Collect 6 minutes of compassion today by trying a Guided Meditation. Go buy a healthy snack. Take a walk in the sunshine. Write yourself a Positive Review. However you practice self-care, do it today.

Happy Collecting,

-lisa

write yourself a Positive Review.

write yourself a Positive Review.

Being an avid book reader, I’m constantly scanning book reviews for new reads. (See my list of best yoga books for 2018 here.) If the reviewer spends her entire paragraph criticizing the characters and plot, then offers a backhanded comment on how it’s a pretty good book and worth the read, I’m not into it. If the reviewer praises the book overall and offers poignant suggestions for improvement to the author, however, I’m on my way to the library. I’m all about the Positive Review.

The great thing is, in my life, I’m the Reviewer. And every single day I can write a Positive Review about my life. Sure, I could spend hours reviewing all the things that aren’t going well and are stressing me out (the vrittis of the mind will spiral continuously if we let them) or I could treat myself compassionately and practice non-harming by writing a Positive Review.

Ahimsa, which means non-harming and compassion, is the first Yama and most important tenant of Yoga Philosophy. (Remember this post about the marmots?) We practice ahimsa every day (and especially during every yoga practice) by choosing self-talk that is compassionate and non-judgmental. Since our confidence is intimately connected to the quality of our self-talk, I think it’s really really important to spend time cultivating compassionate and positive comments and reviews.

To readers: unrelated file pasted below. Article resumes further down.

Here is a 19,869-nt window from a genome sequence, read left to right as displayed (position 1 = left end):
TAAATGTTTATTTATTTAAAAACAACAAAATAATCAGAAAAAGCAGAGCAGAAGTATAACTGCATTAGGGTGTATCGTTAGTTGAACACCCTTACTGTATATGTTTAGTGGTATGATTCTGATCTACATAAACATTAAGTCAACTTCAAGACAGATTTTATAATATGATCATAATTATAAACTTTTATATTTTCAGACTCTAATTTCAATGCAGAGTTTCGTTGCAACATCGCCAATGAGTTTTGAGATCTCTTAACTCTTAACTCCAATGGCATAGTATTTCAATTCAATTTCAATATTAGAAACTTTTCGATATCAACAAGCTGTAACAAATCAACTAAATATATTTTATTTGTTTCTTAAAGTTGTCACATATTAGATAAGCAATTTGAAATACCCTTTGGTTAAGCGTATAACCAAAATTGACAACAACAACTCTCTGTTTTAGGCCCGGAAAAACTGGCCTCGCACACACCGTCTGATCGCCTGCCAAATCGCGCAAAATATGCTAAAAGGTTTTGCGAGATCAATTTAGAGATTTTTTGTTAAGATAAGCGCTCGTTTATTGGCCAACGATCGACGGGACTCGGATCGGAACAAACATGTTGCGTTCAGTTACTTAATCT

Sure, we can always pinpoint areas of our lives to improve and ways to grow; but today, practice a little more self-love than usual and write yourself a Positive Review.

You deserve it.

Happy Writing,

-lisa

self-care means NOT “pushing through.”

I saw a shocking post on Instagram the other day. A Yoga Teacher posted a gorgeous sunset-silhouette-yoga-pose picture and used her caption to complain about how run down and tired she was. Her head hurt, her tummy was upset, she felt weak. She then asked, “How do you push through?”

She was looking for affirmation to IGNORE every single signal her body was sending her… and yet somehow connecting this dissonance with yoga.

Oh girl, I thought. I DON’T “push through.” I take a nap.

 

I used to, like most of us, translate exhaustion as a status symbol and wear it like a badge of honor. But because of the refined awareness of my yoga practice and pratyahara, I now listen to what my body is telling me when it’s tired, grumpy, weak or upset. I try to respond completely and compassionately; I take a nap.

Yoga helps me listen to the information my body is giving me, (trying oh-so-diligently not to judge it— because the word “should” will be the death of me) so that I don’t “push through” to injury, exhaustion and irritation. Instead, I unabashedly practice self-care.

When napping just isn’t possible (hello, afternoon caffeine) I enjoy a quick 6 minute rejuvenation for my nervous system by listening to a Guided Meditation.

Here are my two favorite:

Breathing Mindfully

Body Scan for Relaxation

Still tired? Give your body a rest at my Restore and Meditate Classes taught weekly, Wednesdays at 6:00 pm – 7:15 pm at Westport Yoga KC.

Interested in learning more?

Join me for a 3 week course “Meditation for Stress Relief” Thursday mornings 9:00 am -11:00 am; September 13, 20 and 27, 2018

Register here.

Additional Audio Files for self-care found here: Guided Meditation.

Happy Not-Pushing-Through,

-lisa

the uphill part is really, really hard. and also worth it.

I’m not the biggest fan uphill. Even if it’s in a spectacularly gorgeous place, like Sequoia National Park, (which, thanks to my recent back country trip is my new favorite U.S. National Park) the “uphill” part of hiking isn’t my favorite.